California labor commissioner Art Lujan charged over $17,000 in false relocation costs, as well as various travel and meal expenses, the California Bureau of State Audits concluded on April 17. Before Gov. Gray Davis appointed him in 2000, Lujan was business mgr. of the San Diego Bldg. and Construction Trades Council.
The Dept. of Industrial Relations that Lujan heads is based in San Francisco. Between April 2000, and Nov. 2001, Lujan claimed $1,524 in relocation costs within the allowable 30 days after his appointment, but without the approval of the Dept. of Personnel Admin. After the 30-day window, Lujan wrongly claimed another $2,554 in relocation costs, as well as $861 in airfares between San Diego and San Francisco he claimed were related to his move. The only problem, as Lujan later admitted, was that he considered the real estate costs too high to actually move to San Francisco, where his dept. had its headquarters. During Lujan’s supposed relocation, he also received $787 for lodging costs while in San Francisco. In all, Lujan’s dept. admitted that their boss was wrongly reimbursed $5,726.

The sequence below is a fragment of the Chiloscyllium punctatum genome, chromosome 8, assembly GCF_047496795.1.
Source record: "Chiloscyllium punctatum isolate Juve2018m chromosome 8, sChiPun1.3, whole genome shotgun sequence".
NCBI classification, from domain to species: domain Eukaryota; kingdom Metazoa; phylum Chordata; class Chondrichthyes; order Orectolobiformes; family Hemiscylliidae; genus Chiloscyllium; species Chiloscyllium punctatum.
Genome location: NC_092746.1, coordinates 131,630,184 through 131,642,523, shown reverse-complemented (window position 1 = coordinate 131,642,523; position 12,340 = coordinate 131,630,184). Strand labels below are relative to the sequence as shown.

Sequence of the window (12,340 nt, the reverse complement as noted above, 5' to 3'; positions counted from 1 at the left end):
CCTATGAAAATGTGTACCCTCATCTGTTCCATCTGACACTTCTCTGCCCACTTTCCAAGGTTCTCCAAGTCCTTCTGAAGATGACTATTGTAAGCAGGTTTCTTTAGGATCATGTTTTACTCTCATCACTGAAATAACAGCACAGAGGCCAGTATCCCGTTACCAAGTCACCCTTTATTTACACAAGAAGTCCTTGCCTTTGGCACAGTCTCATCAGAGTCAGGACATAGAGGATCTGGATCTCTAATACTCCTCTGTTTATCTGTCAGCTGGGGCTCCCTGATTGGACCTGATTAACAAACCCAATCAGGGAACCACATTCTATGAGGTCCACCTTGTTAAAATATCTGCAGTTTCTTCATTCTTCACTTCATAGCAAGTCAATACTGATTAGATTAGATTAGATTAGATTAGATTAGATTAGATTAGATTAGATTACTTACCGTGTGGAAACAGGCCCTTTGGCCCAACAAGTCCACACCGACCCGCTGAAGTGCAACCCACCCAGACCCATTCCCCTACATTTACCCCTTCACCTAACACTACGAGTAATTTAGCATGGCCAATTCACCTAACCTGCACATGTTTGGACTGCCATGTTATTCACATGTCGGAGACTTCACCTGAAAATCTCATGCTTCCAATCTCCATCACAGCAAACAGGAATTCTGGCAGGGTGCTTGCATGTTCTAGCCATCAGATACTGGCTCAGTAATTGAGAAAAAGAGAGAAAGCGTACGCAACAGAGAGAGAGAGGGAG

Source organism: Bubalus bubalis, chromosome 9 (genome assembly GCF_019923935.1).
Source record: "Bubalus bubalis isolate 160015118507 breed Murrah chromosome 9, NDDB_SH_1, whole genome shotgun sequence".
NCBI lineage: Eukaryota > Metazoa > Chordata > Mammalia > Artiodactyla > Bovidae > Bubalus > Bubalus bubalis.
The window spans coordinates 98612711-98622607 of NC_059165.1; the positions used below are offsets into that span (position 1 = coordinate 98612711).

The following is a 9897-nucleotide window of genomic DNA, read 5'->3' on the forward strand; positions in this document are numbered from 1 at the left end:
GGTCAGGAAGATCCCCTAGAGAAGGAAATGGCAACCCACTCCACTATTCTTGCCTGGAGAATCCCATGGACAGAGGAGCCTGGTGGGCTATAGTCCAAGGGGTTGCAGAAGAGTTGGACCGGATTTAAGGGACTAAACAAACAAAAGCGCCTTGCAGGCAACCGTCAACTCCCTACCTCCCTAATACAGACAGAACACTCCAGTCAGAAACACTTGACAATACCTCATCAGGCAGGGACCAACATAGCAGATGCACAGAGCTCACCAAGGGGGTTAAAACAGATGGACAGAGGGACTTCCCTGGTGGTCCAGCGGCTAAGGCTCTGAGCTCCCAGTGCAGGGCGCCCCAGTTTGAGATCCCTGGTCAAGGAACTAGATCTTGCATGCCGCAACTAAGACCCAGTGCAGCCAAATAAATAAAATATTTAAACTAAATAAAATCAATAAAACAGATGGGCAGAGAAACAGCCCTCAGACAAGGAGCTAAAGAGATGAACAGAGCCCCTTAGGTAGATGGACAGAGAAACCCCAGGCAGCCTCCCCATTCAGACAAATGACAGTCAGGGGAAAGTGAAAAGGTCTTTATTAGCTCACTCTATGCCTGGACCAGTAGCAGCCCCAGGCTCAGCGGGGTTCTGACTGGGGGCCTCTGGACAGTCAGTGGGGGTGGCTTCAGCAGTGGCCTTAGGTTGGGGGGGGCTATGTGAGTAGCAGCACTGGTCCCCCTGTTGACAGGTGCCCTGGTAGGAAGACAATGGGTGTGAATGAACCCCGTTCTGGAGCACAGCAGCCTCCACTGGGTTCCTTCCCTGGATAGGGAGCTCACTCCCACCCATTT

But the state auditor also found numerous violations of a rule prohibiting reimbursement of travel expenses between home and office, and at an official’s home. Between April 2000 and November 2001, Lujan was wrongly paid $2,334 for hotel expenses in his home city of San Diego, $7,709 for travel costs from San Diego to San Francisco, and $3,768 for flights between San Diego and the state capital of Sacramento. Adding $1,082 for meals in San Francisco, $635 in weekend car rentals, and another $43 of “relocation” expenses missed by Lujan’s dept., the state auditor found an additional $11,803 wrongly paid to Lujan. In total, Lujan received $17,529 in reimbursements he was not legally entitled to.
Most disturbing was the industrial relations department’s response to the audit, which claimed that Lujan’s “primary dwelling” was the department’s San Francisco headquarters. Thus, Lujan’s travels between his “primary dwelling” at the department’s San Francisco HQ and his San Diego home was “for a business purpose,” and therefore reimbursable. After the state auditor disputed this interpretation of state law, Lujan’s dept. changed his “primary dwelling to Los Angeles effective Feb. 1, 2003. [California State Auditor Report I2003-1 4/17/03]